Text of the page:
Should I let my dog on the lounge?

It’s a question you might ask yourself during an embarrassing moment with your houseguests who didn’t expect to have your dog in their lap. Perhaps it’s a question you ask yourself every time you spend what feels like hours vacuuming dog hair off the seat cushions. Or maybe you’re a bit tired of your dog’s sofa-ruining zoomies every time they get a delivery of Waggly Club.

No matter what prompted the question, we’ve got the answers. In this article, we’ll talk about whether lounge boundaries are appropriate for your pup and how you can go about reclaiming your spot on the sofa.

Should I let my dog on the lounge? The pros

We’re not here to say that all puppers should be banned from the lounge. On the contrary, there are some real benefits to allowing your pup to cuddle up.

For one thing, it’s been long established that positive encounters with our pups, such as cuddling or lounging side-by-side, release oxytocin in the brain, not only for us but for our furry friends as well! So, if you spend every evening after a long day kicking back with your Koolie, or you allow your fearful Frenchie on the sofa during a thunderstorm, don’t worry. You’re actually practicing self care.

Couch lounging might also be a great option for a restful afternoon nap. Not only is napping itself a huge health benefit, but sleeping with your dog can increase relaxation for a more blissful snooze.

Finally, if your dog is coziest when curled up on the lounge, you might use the opportunity to check a few grooming tasks off your to-do list. A lounge-sleeping doggo might be more open to having their fur combed or teeth brushed. Cuddled up together, you can take a quick look at their ears and paw pads to make sure they’re in tip-top shape. You can, of course, fulfill these grooming duties anywhere, but having your pup relaxed and at eye-level can make things easier!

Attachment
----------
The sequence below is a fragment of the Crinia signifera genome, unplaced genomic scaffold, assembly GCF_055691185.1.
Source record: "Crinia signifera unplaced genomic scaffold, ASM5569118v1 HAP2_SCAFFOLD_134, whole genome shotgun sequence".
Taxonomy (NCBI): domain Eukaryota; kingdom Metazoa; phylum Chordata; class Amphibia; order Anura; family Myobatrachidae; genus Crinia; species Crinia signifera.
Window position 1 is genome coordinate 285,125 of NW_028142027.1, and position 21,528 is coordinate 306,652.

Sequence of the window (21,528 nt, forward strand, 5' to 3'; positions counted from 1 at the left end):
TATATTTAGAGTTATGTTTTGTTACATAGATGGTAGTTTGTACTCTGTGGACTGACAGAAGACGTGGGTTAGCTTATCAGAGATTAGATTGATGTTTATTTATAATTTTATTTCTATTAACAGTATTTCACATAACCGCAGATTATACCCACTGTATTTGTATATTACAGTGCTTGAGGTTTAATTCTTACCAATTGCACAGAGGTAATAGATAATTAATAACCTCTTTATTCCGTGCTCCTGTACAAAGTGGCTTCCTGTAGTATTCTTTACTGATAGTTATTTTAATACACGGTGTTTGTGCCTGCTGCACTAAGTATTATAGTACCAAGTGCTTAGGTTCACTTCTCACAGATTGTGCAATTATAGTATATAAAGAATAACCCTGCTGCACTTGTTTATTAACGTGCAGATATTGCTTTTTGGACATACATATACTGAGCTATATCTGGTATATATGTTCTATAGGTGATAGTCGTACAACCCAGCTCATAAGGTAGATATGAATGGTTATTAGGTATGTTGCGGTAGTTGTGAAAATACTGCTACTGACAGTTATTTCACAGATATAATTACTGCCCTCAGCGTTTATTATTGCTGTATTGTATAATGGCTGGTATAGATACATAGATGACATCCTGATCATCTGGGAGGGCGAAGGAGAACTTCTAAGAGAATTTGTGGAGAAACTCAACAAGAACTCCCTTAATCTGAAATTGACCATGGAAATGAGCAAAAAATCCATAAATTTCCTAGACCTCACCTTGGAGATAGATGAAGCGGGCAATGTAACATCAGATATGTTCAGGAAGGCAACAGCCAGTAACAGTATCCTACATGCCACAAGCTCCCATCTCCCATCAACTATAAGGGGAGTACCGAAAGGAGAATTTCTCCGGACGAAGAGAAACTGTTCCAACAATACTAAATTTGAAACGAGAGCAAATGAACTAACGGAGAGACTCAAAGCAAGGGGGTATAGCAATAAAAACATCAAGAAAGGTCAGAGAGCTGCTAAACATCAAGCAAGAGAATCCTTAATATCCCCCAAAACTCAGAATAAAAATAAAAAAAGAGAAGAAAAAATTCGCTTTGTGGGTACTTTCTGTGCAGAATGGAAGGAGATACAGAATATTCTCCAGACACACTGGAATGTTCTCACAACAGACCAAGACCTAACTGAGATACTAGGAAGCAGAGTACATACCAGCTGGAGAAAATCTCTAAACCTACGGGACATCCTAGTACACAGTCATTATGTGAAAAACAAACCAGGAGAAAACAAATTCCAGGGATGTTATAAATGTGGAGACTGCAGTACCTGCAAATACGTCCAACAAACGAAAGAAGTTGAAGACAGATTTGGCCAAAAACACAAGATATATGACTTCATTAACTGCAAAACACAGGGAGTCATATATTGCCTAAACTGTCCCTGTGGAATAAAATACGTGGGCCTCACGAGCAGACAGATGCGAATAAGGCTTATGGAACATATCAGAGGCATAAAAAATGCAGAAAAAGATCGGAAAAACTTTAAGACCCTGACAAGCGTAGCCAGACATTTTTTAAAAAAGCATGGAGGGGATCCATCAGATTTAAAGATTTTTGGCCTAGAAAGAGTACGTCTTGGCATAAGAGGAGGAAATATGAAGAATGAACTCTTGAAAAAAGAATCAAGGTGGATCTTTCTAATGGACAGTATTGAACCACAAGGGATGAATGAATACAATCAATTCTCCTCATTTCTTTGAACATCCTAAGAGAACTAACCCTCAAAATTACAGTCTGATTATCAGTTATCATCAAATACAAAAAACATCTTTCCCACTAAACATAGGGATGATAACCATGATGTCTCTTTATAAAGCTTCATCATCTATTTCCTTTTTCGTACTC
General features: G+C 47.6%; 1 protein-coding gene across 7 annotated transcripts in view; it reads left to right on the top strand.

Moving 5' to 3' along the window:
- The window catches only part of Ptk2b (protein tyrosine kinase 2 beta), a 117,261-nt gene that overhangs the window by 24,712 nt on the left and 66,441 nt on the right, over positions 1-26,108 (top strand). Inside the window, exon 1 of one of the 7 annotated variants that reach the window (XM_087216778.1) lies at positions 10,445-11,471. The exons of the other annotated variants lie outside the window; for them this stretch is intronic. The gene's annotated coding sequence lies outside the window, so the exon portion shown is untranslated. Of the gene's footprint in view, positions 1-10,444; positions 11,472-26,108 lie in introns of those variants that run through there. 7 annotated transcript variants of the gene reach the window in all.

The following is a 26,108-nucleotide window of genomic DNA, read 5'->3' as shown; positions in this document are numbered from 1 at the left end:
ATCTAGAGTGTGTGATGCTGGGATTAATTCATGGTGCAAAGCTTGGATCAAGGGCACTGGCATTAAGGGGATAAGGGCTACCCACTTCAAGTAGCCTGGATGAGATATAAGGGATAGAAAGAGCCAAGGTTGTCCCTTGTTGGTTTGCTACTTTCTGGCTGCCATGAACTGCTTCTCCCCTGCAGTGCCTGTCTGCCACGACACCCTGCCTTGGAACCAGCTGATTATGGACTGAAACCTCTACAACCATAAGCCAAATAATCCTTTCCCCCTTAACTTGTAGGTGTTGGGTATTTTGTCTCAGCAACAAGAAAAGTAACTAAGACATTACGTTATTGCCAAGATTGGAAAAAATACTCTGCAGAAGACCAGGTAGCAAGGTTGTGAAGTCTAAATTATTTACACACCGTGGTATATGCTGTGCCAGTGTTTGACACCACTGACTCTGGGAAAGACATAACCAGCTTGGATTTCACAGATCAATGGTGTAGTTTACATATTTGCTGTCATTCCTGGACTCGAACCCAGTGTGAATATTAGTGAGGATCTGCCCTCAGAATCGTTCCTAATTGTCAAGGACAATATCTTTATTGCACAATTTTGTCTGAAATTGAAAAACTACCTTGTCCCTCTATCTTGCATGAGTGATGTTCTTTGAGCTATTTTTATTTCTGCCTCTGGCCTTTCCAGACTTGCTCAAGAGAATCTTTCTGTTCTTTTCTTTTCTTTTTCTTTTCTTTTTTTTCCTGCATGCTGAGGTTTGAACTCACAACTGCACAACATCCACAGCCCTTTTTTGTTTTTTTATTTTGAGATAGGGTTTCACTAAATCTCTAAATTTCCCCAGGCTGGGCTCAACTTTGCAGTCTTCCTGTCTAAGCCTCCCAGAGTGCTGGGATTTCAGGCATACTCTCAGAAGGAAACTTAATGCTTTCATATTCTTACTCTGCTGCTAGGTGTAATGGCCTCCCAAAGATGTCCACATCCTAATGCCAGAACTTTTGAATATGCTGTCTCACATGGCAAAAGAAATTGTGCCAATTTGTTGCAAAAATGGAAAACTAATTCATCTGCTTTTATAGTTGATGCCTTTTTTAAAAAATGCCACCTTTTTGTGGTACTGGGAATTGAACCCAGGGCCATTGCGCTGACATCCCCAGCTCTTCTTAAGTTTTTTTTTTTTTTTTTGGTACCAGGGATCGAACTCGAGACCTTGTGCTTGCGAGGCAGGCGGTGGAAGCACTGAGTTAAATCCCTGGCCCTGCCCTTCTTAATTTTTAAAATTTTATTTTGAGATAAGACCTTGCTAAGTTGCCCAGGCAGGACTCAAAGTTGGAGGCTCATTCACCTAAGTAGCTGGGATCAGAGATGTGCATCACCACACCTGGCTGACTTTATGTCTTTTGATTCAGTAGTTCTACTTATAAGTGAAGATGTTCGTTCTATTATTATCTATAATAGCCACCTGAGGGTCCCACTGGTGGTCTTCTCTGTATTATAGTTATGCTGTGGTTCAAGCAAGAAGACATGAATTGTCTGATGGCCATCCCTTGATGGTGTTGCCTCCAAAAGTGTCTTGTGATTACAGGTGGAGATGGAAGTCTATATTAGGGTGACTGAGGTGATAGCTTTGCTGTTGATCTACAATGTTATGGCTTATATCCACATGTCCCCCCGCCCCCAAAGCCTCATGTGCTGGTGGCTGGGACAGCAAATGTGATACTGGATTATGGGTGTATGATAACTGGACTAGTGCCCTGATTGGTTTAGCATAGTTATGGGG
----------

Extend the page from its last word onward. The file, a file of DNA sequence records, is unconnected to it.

Should I let my dog on the lounge? The cons

While there are some benefits to having your dog on the lounge—the most obvious being, it’s nice—there are a few circumstances when it may not be totally appropriate.

For dogs suffering from territorial aggression, for instance, a highly prized part of the house like a lounge could be a trigger. You certainly don’t want your dog to be snapping at you or houseguests, and it can be even more dangerous when your pup is on a raised piece of furniture.

If your dog is grouchy about sharing the couch, either snarling, growling or snapping when you sit down or shift positions, it will absolutely be necessary to rethink their access to the lounge.

Another reason to keep Fido on the floor would be if you have a cat who has already claimed that space. Ideally, you’ll want to give a cat even more vantage points than just the top of a couch, but it can be a place for them to feel safe away from an energetic doggo.

Cleanliness is one of the most common reasons why a Dog Owner might not want their dog on the sofa. Not only do some dogs leave a trail of dog fur everywhere they go, but they may also track mud, dirt, water, and all sorts of other things onto the lounge. For some Owners, this is a nuisance; others may also be worried about the germs that their pup spreads all over the area where the family relaxes.

How to renegotiate the rules about living room furniture